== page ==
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Euonymus tingens - Wall.

Common Name
Family Celastraceae
USDA hardiness 8-11
Known Hazards Although no records of toxicity have been seen for this species, a number of plants in this genus are suspected of being poisonous and so some caution is advised.
Habitats Forests, 2100 - 3300 metres from Himachel Pradesh to China and Burma[51].
Range E. Asia - Himalayas from the Sutlej to Nepal.
Edibility Rating    (0 of 5)
Other Uses    (0 of 5)
Weed Potential No
Medicinal Rating    (1 of 5)
Care (info)
Half Hardy Well drained soil Moist Soil Semi-shade Full sun
Euonymus tingens


Euonymus tingens

 

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Summary


Physical Characteristics

 icon of manicon of cone
Euonymus tingens is an evergreen Tree growing to 4.5 m (14ft 9in).
See above for USDA hardiness. It is hardy to UK zone 9. It is in leaf all year, in flower from May to June. The species is hermaphrodite (has both male and female organs) and is pollinated by Insects.
Suitable for: light (sandy), medium (loamy) and heavy (clay) soils. Suitable pH: mildly acid, neutral and basic (mildly alkaline) soils. It can grow in semi-shade (light woodland) or no shade. It prefers dry or moist soil.

UK Hardiness Map US Hardiness Map

Synonyms

Habitats

Woodland Garden Sunny Edge; Dappled Shade;

Edible Uses

None known

References   More on Edible Uses

Medicinal Uses

Plants For A Future can not take any responsibility for any adverse effects from the use of plants. Always seek advice from a professional before using a plant medicinally.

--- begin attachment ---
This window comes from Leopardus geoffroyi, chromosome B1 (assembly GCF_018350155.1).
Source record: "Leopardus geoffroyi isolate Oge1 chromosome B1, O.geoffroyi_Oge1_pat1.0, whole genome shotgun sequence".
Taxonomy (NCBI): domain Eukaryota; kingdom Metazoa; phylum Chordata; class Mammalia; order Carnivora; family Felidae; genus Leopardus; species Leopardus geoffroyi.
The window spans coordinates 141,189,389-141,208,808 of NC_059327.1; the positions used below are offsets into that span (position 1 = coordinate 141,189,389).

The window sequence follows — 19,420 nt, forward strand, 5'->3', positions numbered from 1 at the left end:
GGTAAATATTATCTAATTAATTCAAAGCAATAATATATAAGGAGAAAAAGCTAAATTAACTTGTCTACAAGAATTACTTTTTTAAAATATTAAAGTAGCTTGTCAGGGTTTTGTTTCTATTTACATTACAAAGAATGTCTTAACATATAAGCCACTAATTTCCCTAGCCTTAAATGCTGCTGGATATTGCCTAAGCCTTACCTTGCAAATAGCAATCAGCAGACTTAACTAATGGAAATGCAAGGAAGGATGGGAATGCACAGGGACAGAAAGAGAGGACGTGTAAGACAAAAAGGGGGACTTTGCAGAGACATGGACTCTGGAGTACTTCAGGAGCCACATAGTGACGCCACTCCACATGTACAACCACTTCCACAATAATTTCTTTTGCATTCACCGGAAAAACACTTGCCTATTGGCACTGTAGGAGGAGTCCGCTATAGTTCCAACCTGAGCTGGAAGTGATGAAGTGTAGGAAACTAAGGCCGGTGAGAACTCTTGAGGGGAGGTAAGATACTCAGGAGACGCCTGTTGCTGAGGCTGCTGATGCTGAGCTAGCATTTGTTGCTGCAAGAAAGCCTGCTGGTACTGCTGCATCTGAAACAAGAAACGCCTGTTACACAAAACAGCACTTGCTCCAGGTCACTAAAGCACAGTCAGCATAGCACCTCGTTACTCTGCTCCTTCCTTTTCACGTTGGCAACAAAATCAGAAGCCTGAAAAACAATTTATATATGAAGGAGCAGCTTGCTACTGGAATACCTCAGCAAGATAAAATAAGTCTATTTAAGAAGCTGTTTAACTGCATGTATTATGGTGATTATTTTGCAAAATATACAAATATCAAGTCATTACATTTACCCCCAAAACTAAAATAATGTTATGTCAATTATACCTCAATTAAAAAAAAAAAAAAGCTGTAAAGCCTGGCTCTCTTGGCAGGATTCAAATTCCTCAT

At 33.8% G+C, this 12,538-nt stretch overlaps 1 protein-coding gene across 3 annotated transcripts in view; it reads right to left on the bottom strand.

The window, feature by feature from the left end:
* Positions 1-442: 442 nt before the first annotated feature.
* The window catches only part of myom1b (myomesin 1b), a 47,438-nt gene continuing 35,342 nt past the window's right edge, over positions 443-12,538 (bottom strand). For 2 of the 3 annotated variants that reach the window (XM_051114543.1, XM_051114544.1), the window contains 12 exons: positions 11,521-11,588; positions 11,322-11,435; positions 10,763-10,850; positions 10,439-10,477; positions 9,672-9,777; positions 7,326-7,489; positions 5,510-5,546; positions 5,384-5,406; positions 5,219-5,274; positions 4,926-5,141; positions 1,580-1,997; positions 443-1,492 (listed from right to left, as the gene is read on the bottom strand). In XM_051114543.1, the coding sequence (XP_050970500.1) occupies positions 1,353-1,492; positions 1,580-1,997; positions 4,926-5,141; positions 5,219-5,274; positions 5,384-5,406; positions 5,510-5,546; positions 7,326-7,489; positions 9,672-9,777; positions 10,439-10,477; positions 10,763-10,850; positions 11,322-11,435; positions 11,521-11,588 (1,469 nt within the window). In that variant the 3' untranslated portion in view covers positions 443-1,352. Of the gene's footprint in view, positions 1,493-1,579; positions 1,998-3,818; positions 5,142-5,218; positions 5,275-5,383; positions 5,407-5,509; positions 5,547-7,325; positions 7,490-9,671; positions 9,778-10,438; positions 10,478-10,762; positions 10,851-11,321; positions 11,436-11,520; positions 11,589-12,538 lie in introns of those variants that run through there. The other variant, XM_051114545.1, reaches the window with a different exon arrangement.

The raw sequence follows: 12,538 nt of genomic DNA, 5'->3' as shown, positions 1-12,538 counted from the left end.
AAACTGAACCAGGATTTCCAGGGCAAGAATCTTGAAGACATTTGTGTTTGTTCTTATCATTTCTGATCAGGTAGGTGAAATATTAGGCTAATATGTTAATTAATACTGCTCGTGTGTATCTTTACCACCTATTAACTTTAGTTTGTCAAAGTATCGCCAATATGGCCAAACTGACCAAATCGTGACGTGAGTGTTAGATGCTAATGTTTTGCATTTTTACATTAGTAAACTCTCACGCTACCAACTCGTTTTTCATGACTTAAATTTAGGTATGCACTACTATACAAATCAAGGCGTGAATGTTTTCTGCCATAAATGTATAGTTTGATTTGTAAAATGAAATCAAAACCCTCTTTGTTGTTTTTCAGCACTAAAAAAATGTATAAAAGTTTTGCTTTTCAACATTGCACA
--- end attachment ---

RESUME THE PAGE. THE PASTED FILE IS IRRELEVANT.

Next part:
Ophthalmic  Purgative

The bark is purgative. The juice of the bark is used in the treatment of eye diseases and is also of benefit in cases of chronic constipation and dyspepsia[240, 243, 272].

References   More on Medicinal Uses

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FOOD FOREST PLANTS

Other Uses

Cosmetic  Dye  Fuel  Wood

The fruit is used as a cosmetic[61]. A yellow dye is obtained from the bark of the old stems[51, 158]. Wood - fine grained, compact, hard. Used only as a fuel[158].

Special Uses

References   More on Other Uses

Cultivation details

Thriving in almost any soil, including chalk, it is particularly suited to dry shaded areas[200]. Succeeds in light shade but fruits less well in such a position[11]. Prefers a well-drained loamy soil[11]. This species is not very hardy in Britain, though it may succeed outdoors in the milder areas of the country.

References   Carbon Farming Information and Carbon Sequestration Information

Temperature Converter

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Propagation

Seed - best sown as soon as it is ripe in a cold frame[121]. Stored seed requires 3 months cold stratification, so should be sown as early in the year as possible in a cold frame[113]. The seed can take 18 months to germinate. When they are large enough to handle, prick the seedlings out into individual pots and grow them on in the greenhouse for at least their first winter. Plant them out into their permanent positions in late spring or early summer, after the last expected frosts. Cuttings of half-ripe wood, 5 - 7cm long taken at a node or with a heel, July/August in a frame. Very easy[200].

Other Names

If available other names are mentioned here

Found In

Countries where the plant has been found are listed here if the information is available

Weed Potential

Right plant wrong place. We are currently updating this section. Please note that a plant may be invasive in one area but may not in your area so it’s worth checking.

Conservation Status

IUCN Red List of Threatened Plants Status :

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Growth: S = slow M = medium F = fast. Soil: L = light (sandy) M = medium H = heavy (clay). pH: A = acid N = neutral B = basic (alkaline). Shade: F = full shade S = semi-shade N = no shade. Moisture: D = dry M = Moist We = wet Wa = water.

 

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Author

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Botanical References

1151200

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